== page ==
The 100 per cent capacity in cinemas is a key positive as Maharashtra and Tamil Nadu states account for a significant chunk of collections. Over the medium term, the prospect of the sector as a whole remains intact, given limited out-of-home entertainment options available in the country.
“While near-term pressures are evident, we believe that the long-term prospects for the film exhibition industry, where PVR
is the leader in terms of screens and brand equity, are intact as Indians have limited out-of-the home entertainment options. Once India recovers from the pandemic, multiplexes will see a full rebound in footfalls. The industry structure is also in favor of larger players i.e. PVR, Inox and Cinepolis could witness more consolidation. This is a consumer discretionary play where we believe there is considerable headroom for growth,” analysts at Nirmal Bang Equities said in September quarter result update.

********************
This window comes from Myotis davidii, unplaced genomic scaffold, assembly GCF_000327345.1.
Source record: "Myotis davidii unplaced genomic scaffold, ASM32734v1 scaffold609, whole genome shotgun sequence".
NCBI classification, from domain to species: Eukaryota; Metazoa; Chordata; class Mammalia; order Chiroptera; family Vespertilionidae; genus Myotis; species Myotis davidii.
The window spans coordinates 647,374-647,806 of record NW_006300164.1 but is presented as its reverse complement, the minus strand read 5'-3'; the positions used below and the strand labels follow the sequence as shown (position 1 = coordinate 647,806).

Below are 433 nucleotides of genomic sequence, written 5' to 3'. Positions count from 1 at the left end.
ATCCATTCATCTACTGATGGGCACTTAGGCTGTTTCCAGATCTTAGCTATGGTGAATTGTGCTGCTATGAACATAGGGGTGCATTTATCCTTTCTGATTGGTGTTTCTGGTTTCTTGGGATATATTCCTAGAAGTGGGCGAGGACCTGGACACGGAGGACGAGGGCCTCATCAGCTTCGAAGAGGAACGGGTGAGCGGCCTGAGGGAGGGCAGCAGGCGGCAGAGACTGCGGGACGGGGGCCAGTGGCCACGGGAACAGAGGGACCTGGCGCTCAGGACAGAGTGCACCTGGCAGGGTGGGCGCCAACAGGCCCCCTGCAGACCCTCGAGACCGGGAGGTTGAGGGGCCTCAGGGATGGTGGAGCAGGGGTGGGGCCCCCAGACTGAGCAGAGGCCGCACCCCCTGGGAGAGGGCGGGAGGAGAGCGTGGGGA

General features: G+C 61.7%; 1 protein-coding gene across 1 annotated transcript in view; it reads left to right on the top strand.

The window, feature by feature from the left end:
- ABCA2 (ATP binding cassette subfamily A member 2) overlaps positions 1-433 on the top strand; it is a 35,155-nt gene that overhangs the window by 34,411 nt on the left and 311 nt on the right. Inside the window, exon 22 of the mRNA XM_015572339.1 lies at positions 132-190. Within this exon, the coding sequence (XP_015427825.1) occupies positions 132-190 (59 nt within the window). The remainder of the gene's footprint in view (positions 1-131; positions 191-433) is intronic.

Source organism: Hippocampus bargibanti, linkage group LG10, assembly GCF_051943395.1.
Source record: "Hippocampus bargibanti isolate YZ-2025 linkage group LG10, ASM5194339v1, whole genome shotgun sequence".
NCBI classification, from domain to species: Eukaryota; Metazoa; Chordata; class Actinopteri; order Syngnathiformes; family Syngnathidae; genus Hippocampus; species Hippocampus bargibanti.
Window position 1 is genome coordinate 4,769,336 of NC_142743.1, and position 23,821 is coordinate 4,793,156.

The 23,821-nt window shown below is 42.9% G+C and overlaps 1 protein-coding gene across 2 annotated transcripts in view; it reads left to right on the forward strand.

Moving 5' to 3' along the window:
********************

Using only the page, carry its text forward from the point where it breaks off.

Meanwhile, in the past year, PVR
(down 21 per cent) and Inox Leisure
(down 9 per cent) have underperformed the market by reporting negative returns. In comparison, the S&P BSE Sensex was up 19 per cent during the year.
On December 8, 2020, PVR said that rating agency Crisil reaffirmed its rating on the long-term bank facilities and debt programmes of the company at 'CRISIL AA/Negative'. The negative outlook reflects CRISIL's expectation of the potential weakening of the credit profile over the next 2-3 months if occupancy remains muted despite resumption of operations. Lower-than-expected ramp-up in occupancy, resulting in continued high cash losses, would remain a key rating sensitivity factor, Crisil said in rating rationale.
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